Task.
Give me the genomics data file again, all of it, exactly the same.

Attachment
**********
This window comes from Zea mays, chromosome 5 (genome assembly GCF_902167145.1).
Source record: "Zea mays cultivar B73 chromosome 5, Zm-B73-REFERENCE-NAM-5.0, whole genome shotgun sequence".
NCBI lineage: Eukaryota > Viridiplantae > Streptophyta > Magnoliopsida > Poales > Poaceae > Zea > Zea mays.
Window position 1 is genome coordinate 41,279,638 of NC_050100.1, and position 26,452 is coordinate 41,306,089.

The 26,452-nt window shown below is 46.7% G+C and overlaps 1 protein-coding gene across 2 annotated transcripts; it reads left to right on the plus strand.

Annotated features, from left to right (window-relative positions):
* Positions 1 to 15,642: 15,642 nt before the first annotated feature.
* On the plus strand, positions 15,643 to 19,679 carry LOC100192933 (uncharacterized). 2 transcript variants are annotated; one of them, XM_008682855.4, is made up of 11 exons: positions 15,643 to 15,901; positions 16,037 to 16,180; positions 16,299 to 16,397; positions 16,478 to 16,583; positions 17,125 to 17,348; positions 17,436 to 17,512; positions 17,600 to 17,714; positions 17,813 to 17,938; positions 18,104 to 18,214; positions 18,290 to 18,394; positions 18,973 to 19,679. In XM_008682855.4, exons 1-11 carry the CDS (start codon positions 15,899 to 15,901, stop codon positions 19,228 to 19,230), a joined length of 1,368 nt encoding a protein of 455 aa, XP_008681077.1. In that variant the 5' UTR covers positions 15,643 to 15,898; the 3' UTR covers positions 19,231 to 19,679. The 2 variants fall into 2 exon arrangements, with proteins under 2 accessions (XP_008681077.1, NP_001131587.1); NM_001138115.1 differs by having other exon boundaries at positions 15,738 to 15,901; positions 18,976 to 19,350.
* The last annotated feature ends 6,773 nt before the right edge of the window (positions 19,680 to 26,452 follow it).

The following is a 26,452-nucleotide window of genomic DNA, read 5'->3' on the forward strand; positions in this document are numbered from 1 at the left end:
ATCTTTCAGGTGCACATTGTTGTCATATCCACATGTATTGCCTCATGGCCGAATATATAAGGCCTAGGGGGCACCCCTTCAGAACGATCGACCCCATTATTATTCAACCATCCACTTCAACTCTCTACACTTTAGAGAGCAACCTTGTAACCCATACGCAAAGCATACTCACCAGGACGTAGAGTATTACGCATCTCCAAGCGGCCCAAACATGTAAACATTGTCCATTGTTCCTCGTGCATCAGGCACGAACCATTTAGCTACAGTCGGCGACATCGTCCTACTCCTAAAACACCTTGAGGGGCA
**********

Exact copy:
This window comes from Zea mays, chromosome 5 (genome assembly GCF_902167145.1).
Source record: "Zea mays cultivar B73 chromosome 5, Zm-B73-REFERENCE-NAM-5.0, whole genome shotgun sequence".
NCBI lineage: Eukaryota > Viridiplantae > Streptophyta > Magnoliopsida > Poales > Poaceae > Zea > Zea mays.
Window position 1 is genome coordinate 41,279,638 of NC_050100.1, and position 26,452 is coordinate 41,306,089.

The 26,452-nt window shown below is 46.7% G+C and overlaps 1 protein-coding gene across 2 annotated transcripts; it reads left to right on the plus strand.

Annotated features, from left to right (window-relative positions):
* Positions 1 to 15,642: 15,642 nt before the first annotated feature.
* On the plus strand, positions 15,643 to 19,679 carry LOC100192933 (uncharacterized). 2 transcript variants are annotated; one of them, XM_008682855.4, is made up of 11 exons: positions 15,643 to 15,901; positions 16,037 to 16,180; positions 16,299 to 16,397; positions 16,478 to 16,583; positions 17,125 to 17,348; positions 17,436 to 17,512; positions 17,600 to 17,714; positions 17,813 to 17,938; positions 18,104 to 18,214; positions 18,290 to 18,394; positions 18,973 to 19,679. In XM_008682855.4, exons 1-11 carry the CDS (start codon positions 15,899 to 15,901, stop codon positions 19,228 to 19,230), a joined length of 1,368 nt encoding a protein of 455 aa, XP_008681077.1. In that variant the 5' UTR covers positions 15,643 to 15,898; the 3' UTR covers positions 19,231 to 19,679. The 2 variants fall into 2 exon arrangements, with proteins under 2 accessions (XP_008681077.1, NP_001131587.1); NM_001138115.1 differs by having other exon boundaries at positions 15,738 to 15,901; positions 18,976 to 19,350.
* The last annotated feature ends 6,773 nt before the right edge of the window (positions 19,680 to 26,452 follow it).

The following is a 26,452-nucleotide window of genomic DNA, read 5'->3' on the forward strand; positions in this document are numbered from 1 at the left end:
ATCTTTCAGGTGCACATTGTTGTCATATCCACATGTATTGCCTCATGGCCGAATATATAAGGCCTAGGGGGCACCCCTTCAGAACGATCGACCCCATTATTATTCAACCATCCACTTCAACTCTCTACACTTTAGAGAGCAACCTTGTAACCCATACGCAAAGCATACTCACCAGGACGTAGAGTATTACGCATCTCCAAGCGGCCCAAACATGTAAACATTGTCCATTGTTCCTCGTGCATCAGGCACGAACCATTTAGCTACAGTCGGCGACATCGTCCTACTCCTAAAACACCTTGAGGGGCA